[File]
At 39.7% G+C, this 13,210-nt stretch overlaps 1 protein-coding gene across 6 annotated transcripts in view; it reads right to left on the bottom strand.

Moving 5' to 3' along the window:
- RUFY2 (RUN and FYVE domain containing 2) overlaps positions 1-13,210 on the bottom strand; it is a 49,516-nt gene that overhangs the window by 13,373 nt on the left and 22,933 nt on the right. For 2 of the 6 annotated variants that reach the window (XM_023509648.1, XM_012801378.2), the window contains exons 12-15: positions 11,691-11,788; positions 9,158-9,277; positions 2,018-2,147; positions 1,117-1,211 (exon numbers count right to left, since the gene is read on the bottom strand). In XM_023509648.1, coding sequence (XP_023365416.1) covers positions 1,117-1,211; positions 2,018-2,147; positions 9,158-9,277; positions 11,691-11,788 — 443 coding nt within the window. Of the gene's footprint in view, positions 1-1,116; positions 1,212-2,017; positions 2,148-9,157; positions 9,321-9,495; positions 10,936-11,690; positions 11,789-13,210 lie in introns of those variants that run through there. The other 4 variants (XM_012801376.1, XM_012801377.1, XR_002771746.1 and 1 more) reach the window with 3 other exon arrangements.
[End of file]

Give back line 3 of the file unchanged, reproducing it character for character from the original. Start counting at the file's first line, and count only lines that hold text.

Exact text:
- RUFY2 (RUN and FYVE domain containing 2) overlaps positions 1-13,210 on the bottom strand; it is a 49,516-nt gene that overhangs the window by 13,373 nt on the left and 22,933 nt on the right. For 2 of the 6 annotated variants that reach the window (XM_023509648.1, XM_012801378.2), the window contains exons 12-15: positions 11,691-11,788; positions 9,158-9,277; positions 2,018-2,147; positions 1,117-1,211 (exon numbers count right to left, since the gene is read on the bottom strand). In XM_023509648.1, coding sequence (XP_023365416.1) covers positions 1,117-1,211; positions 2,018-2,147; positions 9,158-9,277; positions 11,691-11,788 — 443 coding nt within the window. Of the gene's footprint in view, positions 1-1,116; positions 1,212-2,017; positions 2,148-9,157; positions 9,321-9,495; positions 10,936-11,690; positions 11,789-13,210 lie in introns of those variants that run through there. The other 4 variants (XM_012801376.1, XM_012801377.1, XR_002771746.1 and 1 more) reach the window with 3 other exon arrangements.